Some centers or crisis workers struggle with setting limits and boundaries. Callers can benefit from the structure and learn to develop and rely on their own strengths. The callers are the experts on what helps them and it varies for every person.
Challenge yourself and your center to create a thoughtful approach to handling these calls, while maintaining boundaries, consistency, and setting limitations. Establish firm and consistent boundaries in a respectful manner. Some centers have time limits per call, others have limits on how many times an individual can call. Once you decide on a limit, it is important for all crisis workers to remain consistent. Create a clear guideline for crisis workers to follow. Example below:
Initial call of the day:
Listen, reflect feelings
What has changed since your last call?
What was your plan when your last call ended? Have you tried…?
Have you followed through with your plan?
What else can you try?
When speaking with someone who has been contacting your center several times per day, it is okay to ask the individual:
To restate their crisis plan
Who else can they call besides the crisis hotline?
Be cautious of providing the same intervention techniques each time, it can be beneficial to treat each call like a brand new call every time. Perhaps something has changed and what didn’t work yesterday may work today. Remember there is value in listening and acknowledging their reality. Consider what it must feel like to live with this every day.
1. Help the individual identify the precipitating event that caused them to call/chat/text. “What has happened/changed since your last call?”
2. Help the individual prioritize and stay focused. Acknowledge that it seems there has been a lot that has affected their lives. “I’m wondering, which situation is most important for you to resolve.” “What can I help you with today?” “From what you have shared, there seems to be a lot going on for you. Which one is the most worrisome for you today?”
3. It is better to interact than react. Validate that they are doing the best they can. “It sounds like you are doing the best you can. What can you try differently to cope with this?”
4. Identify coping skills. “What has helped you in the past? Have you tried that today?”
5. Help them explore new, healthy coping skills. “I’m wondering if you have thought of new ways of coping.”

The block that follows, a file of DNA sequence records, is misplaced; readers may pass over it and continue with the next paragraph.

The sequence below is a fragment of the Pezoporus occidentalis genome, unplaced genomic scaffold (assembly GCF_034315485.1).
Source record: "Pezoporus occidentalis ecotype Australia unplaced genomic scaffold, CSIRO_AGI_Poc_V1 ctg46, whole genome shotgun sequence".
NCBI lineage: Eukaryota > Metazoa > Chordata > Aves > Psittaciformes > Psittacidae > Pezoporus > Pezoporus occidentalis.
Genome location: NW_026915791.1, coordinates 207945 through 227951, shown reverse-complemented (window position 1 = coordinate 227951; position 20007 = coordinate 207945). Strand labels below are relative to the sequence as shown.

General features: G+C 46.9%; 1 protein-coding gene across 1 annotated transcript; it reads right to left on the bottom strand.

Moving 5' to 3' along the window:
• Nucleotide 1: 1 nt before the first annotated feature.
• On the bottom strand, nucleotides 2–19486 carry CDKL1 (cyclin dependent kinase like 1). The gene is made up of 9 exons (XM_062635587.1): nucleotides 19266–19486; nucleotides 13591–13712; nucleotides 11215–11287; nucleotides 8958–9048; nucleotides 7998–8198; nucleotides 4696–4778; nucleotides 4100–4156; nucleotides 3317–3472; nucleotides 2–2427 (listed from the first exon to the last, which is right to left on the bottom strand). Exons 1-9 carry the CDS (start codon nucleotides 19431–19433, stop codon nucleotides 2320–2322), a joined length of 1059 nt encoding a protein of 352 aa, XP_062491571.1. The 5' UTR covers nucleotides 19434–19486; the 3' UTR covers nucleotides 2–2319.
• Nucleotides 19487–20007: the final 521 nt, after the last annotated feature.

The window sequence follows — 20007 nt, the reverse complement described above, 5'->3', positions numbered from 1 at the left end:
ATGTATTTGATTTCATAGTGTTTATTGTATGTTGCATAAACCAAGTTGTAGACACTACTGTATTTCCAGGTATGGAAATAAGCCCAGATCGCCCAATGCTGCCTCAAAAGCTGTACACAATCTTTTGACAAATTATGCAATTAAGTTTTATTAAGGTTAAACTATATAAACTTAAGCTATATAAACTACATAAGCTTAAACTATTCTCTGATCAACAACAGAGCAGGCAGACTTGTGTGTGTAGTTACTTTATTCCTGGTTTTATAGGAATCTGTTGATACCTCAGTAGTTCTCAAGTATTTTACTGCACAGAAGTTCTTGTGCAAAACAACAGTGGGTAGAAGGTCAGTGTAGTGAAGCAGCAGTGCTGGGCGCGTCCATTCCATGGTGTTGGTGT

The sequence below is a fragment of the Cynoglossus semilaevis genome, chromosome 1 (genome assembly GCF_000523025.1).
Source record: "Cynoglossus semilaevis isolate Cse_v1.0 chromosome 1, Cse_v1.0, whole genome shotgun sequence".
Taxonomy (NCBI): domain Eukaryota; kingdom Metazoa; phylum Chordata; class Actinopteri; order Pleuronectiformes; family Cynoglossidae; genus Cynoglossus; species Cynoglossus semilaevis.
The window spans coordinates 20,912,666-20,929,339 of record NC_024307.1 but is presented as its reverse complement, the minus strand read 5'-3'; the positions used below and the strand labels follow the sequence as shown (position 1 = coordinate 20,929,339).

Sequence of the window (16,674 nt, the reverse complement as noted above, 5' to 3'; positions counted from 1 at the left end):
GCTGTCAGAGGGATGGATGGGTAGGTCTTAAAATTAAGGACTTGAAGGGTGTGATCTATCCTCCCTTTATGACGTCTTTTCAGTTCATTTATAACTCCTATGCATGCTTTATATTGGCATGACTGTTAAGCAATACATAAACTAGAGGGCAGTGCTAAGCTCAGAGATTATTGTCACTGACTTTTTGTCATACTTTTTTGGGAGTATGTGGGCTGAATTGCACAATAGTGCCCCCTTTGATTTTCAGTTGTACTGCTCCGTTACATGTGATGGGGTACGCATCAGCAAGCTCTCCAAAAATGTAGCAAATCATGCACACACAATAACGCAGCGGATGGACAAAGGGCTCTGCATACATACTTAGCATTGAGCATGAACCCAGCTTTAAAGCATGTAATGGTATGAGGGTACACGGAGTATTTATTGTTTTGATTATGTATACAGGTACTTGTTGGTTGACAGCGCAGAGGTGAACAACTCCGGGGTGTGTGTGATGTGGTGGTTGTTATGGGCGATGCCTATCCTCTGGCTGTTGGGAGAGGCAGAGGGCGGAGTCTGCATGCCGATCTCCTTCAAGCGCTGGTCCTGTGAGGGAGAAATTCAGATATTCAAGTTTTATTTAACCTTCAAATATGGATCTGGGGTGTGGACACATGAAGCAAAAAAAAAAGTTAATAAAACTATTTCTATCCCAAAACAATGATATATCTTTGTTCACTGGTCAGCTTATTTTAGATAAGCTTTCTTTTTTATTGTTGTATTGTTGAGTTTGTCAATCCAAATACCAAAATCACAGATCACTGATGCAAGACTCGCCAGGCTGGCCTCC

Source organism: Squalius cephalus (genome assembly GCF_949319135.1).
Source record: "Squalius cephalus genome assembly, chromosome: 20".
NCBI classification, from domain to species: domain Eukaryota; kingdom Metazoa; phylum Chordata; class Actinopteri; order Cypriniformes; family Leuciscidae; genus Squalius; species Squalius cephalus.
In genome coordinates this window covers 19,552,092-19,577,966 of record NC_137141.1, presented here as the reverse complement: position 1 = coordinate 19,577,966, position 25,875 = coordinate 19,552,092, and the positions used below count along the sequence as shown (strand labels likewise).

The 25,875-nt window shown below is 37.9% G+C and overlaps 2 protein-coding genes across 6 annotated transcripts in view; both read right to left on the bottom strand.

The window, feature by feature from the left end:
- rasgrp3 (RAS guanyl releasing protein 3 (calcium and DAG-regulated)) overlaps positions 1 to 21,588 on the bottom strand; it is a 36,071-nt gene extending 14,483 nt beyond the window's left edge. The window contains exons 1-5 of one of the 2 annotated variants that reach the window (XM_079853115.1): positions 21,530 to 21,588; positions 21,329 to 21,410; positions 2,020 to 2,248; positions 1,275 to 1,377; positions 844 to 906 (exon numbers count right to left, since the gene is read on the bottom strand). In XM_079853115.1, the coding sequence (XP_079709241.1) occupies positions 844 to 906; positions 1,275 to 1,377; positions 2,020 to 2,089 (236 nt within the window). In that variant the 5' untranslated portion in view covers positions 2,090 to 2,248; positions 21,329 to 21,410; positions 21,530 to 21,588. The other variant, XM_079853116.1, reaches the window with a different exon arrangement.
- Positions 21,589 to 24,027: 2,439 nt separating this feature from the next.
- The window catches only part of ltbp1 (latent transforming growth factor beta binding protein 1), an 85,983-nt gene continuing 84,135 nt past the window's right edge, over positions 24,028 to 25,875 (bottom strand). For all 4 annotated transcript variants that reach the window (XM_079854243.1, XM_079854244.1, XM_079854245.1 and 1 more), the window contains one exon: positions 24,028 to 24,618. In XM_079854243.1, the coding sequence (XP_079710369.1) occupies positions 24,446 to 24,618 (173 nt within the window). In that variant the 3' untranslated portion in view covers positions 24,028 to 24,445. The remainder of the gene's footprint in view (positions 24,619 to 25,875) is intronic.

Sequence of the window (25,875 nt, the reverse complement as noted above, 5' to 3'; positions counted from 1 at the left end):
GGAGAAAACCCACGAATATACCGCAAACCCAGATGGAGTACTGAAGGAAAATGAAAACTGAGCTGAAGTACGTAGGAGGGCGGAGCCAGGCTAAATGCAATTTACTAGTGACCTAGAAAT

6. Explore the importance of retelling their story repeatedly, “How is this helpful for you?” “What are you hoping to get from this conversation today?”
7. Empower them to work toward recovery.
8. Limit exploration of the situation and problem solving.
9. Help the caller focus on what he/she can do to help him or herself today.
10. Support the caller in developing a reasonable, specific and attainable plan. Provide additional resources, such as a warm line for support.
Other helpful statements:
“You really seem comfortable doing what you have always done, that’s more familiar to you. How would it be for you to try…”
“It sounds like you feel scared to make any changes.”
“It sounds like you have a sense of what it is going to take to change and you’re not sure you want to do that.”
“It seems discussing your past experiences are more comfortable for you than trying to make changes.”
For research on Familiar callers, please use link below for information:
Depressive disorders are extremely common — 15.7 million American adults experienced a major depressive episode in 2014. It’s much more than simply feeling sad, it’s a medical condition with physical symptoms. Check out the infographic by Mental Health America to learn more as we continue our recognition of Mental Health Month, and be sure to visit their website for lots of great materials to help you spread the word to your community.
We’ll be bringing you some of these resources on the blog throughout the month. Starting with Mental Health America’s Infographic about Anxiety. Anxiety disorders are some of the most common mental health conditions — experienced by an estimated 21% of American adults. People living with anxiety describe it as, “Being so scared you’re paralyzed” and “Being powerless against your own mind.” Check out the infographic below for more information on what anxiety is, how it feels to those who experience it, and tips for tackling it.